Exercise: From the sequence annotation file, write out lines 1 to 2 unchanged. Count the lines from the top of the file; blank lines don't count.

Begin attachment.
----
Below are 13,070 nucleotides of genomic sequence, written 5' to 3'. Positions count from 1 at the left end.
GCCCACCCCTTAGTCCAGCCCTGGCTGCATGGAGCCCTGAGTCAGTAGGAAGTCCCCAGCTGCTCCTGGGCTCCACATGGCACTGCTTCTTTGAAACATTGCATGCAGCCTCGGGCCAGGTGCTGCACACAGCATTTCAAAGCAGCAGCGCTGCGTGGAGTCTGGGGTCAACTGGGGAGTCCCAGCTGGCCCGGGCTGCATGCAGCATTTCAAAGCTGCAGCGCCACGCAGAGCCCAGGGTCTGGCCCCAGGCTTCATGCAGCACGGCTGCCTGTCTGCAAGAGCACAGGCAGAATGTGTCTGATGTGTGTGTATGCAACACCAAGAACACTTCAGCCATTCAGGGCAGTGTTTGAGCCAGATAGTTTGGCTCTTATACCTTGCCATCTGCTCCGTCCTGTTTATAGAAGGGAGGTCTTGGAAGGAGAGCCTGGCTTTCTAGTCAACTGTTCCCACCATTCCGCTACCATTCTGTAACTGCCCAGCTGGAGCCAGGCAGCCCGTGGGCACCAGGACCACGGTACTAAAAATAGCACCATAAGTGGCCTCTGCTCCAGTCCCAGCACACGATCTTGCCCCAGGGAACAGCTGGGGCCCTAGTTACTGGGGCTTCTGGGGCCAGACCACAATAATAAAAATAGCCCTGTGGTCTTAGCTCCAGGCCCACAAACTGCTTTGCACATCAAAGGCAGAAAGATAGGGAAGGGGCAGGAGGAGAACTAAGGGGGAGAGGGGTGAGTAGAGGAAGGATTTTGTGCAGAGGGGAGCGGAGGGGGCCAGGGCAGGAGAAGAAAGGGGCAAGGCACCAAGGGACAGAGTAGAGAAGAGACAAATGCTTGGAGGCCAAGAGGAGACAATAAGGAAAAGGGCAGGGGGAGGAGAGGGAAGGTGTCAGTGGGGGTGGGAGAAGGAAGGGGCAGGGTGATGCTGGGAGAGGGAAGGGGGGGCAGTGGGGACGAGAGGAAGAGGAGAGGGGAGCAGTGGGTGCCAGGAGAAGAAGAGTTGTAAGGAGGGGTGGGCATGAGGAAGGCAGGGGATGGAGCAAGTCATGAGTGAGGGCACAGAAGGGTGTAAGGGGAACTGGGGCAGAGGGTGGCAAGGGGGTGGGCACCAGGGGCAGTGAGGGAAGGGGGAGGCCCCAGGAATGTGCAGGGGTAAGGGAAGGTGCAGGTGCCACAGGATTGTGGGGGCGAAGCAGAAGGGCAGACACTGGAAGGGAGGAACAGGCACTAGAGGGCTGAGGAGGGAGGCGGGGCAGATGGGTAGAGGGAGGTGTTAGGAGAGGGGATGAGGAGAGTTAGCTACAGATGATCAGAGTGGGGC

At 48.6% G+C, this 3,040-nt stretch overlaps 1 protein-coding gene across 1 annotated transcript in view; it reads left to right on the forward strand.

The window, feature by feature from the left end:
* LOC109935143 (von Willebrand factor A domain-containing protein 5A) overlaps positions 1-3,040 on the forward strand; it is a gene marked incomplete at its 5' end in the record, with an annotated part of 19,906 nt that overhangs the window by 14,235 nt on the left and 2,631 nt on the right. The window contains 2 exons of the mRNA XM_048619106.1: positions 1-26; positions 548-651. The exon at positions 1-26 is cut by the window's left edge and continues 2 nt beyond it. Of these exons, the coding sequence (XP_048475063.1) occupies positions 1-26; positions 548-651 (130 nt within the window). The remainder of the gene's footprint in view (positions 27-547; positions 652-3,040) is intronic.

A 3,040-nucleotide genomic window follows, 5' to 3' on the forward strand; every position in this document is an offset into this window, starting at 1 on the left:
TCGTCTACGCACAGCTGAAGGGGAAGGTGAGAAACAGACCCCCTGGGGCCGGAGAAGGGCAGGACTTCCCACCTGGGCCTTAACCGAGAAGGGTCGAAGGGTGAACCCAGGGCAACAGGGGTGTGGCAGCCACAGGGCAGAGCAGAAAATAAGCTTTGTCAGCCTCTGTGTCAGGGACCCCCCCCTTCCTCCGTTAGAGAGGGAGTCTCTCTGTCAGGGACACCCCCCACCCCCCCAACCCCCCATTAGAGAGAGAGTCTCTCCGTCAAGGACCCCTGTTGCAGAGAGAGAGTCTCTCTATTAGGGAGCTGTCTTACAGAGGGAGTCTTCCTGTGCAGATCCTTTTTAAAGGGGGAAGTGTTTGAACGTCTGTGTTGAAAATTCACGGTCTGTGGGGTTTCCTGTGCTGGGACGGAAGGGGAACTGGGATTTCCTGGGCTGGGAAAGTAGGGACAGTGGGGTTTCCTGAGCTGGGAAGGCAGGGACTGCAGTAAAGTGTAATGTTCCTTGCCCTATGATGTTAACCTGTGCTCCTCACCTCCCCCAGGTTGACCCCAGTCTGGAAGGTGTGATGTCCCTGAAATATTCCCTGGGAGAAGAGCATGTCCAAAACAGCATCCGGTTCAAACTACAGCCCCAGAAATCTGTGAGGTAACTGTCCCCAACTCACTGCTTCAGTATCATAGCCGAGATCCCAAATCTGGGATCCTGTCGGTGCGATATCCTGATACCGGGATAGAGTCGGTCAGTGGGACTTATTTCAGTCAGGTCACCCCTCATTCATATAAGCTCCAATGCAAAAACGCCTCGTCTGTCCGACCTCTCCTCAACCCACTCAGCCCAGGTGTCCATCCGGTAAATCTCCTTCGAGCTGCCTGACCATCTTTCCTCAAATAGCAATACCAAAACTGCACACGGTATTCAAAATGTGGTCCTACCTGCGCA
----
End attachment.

Below are 13,070 nucleotides of genomic sequence, written 5' to 3'. Positions count from 1 at the left end.
GCCCACCCCTTAGTCCAGCCCTGGCTGCATGGAGCCCTGAGTCAGTAGGAAGTCCCCAGCTGCTCCTGGGCTCCACATGGCACTGCTTCTTTGAAACATTGCATGCAGCCTCGGGCCAGGTGCTGCACACAGCATTTCAAAGCAGCAGCGCTGCGTGGAGTCTGGGGTCAACTGGGGAGTCCCAGCTGGCCCGGGCTGCATGCAGCATTTCAAAGCTGCAGCGCCACGCAGAGCCCAGGGTCTGGCCCCAGGCTTCATGCAGCACGGCTGCCTGTCTGCAAGAGCACAGGCAGAATGTGTCTGATGTGTGTGTATGCAACACCAAGAACACTTCAGCCATTCAGGGCAGTGTTTGAGCCAGATAGTTTGGCTCTTATACCTTGCCATCTGCTCCGTCCTGTTTATAGAAGGGAGGTCTTGGAAGGAGAGCCTGGCTTTCTAGTCAACTGTTCCCACCATTCCGCTACCATTCTGTAACTGCCCAGCTGGAGCCAGGCAGCCCGTGGGCACCAGGACCACGGTACTAAAAATAGCACCATAAGTGGCCTCTGCTCCAGTCCCAGCACACGATCTTGCCCCAGGGAACAGCTGGGGCCCTAGTTACTGGGGCTTCTGGGGCCAGACCACAATAATAAAAATAGCCCTGTGGTCTTAGCTCCAGGCCCACAAACTGCTTTGCACATCAAAGGCAGAAAGATAGGGAAGGGGCAGGAGGAGAACTAAGGGGGAGAGGGGTGAGTAGAGGAAGGATTTTGTGCAGAGGGGAGCGGAGGGGGCCAGGGCAGGAGAAGAAAGGGGCAAGGCACCAAGGGACAGAGTAGAGAAGAGACAAATGCTTGGAGGCCAAGAGGAGACAATAAGGAAAAGGGCAGGGGGAGGAGAGGGAAGGTGTCAGTGGGGGTGGGAGAAGGAAGGGGCAGGGTGATGCTGGGAGAGGGAAGGGGGGGCAGTGGGGACGAGAGGAAGAGGAGAGGGGAGCAGTGGGTGCCAGGAGAAGAAGAGTTGTAAGGAGGGGTGGGCATGAGGAAGGCAGGGGATGGAGCAAGTCATGAGTGAGGGCACAGAAGGGTGTAAGGGGAACTGGGGCAGAGGGTGGCAAGGGGGTGGGCACCAGGGGCAGTGAGGGAAGGGGGAGGCCCCAGGAATGTGCAGGGGTAAGGGAAGGTGCAGGTGCCACAGGATTGTGGGGGCGAAGCAGAAGGGCAGACACTGGAAGGGAGGAACAGGCACTAGAGGGCTGAGGAGGGAGGCGGGGCAGATGGGTAGAGGGAGGTGTTAGGAGAGGGGATGAGGAGAGTTAGCTACAGATGATCAGAGTGGGGC